In the 1860s, “windwagons” were used to transport across the American great plains.
The precursor to the modern land yacht was invented in the summer of the year 1600 by the Flemish scientist Simon Stevin in Flanders as a commission for Prince Maurice of Orange. It was used by Prince Maurice for entertaining his guests. In 1898, the Dumont brothers of De Panne, Belgium, developed a land yacht whose sails were based on contemporary Egyptian sailboats used on the Nile River. Louis Blériot, the French aviation pioneer was instrumental in developing landsailing as a sport. It was viewed as an alternative sport when strong winds would have made flying in early aircraft too dangerous. Bleriot's landsailers were first tried on the Buc airstrip (SW of Paris). Bleriot machines gave their best on Channel and North Sea wide and windy beaches at low tide (Calais, Hardelot, La Panne, Quend, Audresselles etc.). The Blériot firm coined the name "aéroplage" (plage is the French for beach) and even registered it as a trademark. The first races were held on the beaches of Belgium and France in 1909. Land yachts were also used in the late 19th century and early 20th century to transport goods on dry lakes in the United States.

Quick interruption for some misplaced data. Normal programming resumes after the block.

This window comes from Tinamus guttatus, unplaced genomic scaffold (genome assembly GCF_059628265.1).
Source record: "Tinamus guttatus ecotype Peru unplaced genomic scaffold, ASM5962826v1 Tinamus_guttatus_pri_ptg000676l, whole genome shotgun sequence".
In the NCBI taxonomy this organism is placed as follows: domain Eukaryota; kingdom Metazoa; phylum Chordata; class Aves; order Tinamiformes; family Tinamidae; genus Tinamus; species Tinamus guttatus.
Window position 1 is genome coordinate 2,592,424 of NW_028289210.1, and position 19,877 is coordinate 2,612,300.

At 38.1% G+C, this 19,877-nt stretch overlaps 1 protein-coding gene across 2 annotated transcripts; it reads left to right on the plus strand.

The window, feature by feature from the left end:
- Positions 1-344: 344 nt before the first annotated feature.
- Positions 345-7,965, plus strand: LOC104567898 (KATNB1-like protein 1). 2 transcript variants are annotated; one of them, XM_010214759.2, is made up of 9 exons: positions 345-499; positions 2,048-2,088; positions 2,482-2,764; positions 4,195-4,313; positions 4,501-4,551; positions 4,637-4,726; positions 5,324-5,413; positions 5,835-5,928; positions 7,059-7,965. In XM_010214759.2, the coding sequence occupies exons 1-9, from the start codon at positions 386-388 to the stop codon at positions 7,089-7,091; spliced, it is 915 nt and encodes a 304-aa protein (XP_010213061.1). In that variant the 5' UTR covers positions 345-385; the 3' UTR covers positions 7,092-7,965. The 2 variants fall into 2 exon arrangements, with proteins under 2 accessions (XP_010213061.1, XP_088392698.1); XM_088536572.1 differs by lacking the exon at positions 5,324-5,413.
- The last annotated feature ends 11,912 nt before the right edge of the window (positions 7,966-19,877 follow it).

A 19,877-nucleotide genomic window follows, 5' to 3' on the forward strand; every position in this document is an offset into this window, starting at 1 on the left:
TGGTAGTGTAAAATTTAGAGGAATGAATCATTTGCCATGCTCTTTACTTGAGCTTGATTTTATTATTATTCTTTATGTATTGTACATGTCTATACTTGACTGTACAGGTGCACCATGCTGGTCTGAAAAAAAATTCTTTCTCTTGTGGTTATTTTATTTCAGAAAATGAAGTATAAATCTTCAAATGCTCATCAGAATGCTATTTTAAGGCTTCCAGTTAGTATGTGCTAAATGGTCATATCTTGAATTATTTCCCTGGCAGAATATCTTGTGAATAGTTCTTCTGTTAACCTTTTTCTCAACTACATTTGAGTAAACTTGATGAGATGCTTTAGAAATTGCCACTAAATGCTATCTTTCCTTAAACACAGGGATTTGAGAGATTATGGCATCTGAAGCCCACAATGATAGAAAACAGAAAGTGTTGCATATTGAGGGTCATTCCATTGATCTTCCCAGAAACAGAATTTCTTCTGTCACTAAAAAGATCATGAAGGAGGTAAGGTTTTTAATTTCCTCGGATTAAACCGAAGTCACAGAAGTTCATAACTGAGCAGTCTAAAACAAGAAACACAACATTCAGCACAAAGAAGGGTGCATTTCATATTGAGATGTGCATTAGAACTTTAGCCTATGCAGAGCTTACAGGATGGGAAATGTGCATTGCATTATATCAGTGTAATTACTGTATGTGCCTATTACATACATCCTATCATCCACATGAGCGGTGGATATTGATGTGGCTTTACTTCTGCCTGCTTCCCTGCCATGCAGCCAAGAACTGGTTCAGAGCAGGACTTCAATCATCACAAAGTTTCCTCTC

In 1967 a French Foreign Legion officer organized a land yacht race across the Sahara Desert. Teams from 7 countries assembled at Colomb-Béchar in Algeria and using French-designed and built machines for the most part, sailed 1,700 miles (2,700 km) through Algeria, Spanish Morocco and into the capital of Mauritania. Due to the harsh conditions, the idea of racing was abandoned, though at the time three young American boatbuilders, Larry Pardey, Richard Arthur and Warren Zeibarth (Captain, Pardey), were leading the race, with scores double those of any other team. The story made the cover of National Geographic in November 1967. A reinactment of this event took place three years later and was filmed by National Geographic.
In 2012, NASA scientist Geoffrey A. Landis proposed that a sail could be used for propulsion of a rover on Venus or other planets (NASA image here). According to Popular Mechanics, "an ambitious proposal from Geoffrey Landis at NASA's John Glenn Research Center is to develop a rover that works with Venus's topography and winds. Landis's landsailing rover, the Zephyr, has been discussed for more than a year, but broke into the news with a flurry of reports last month."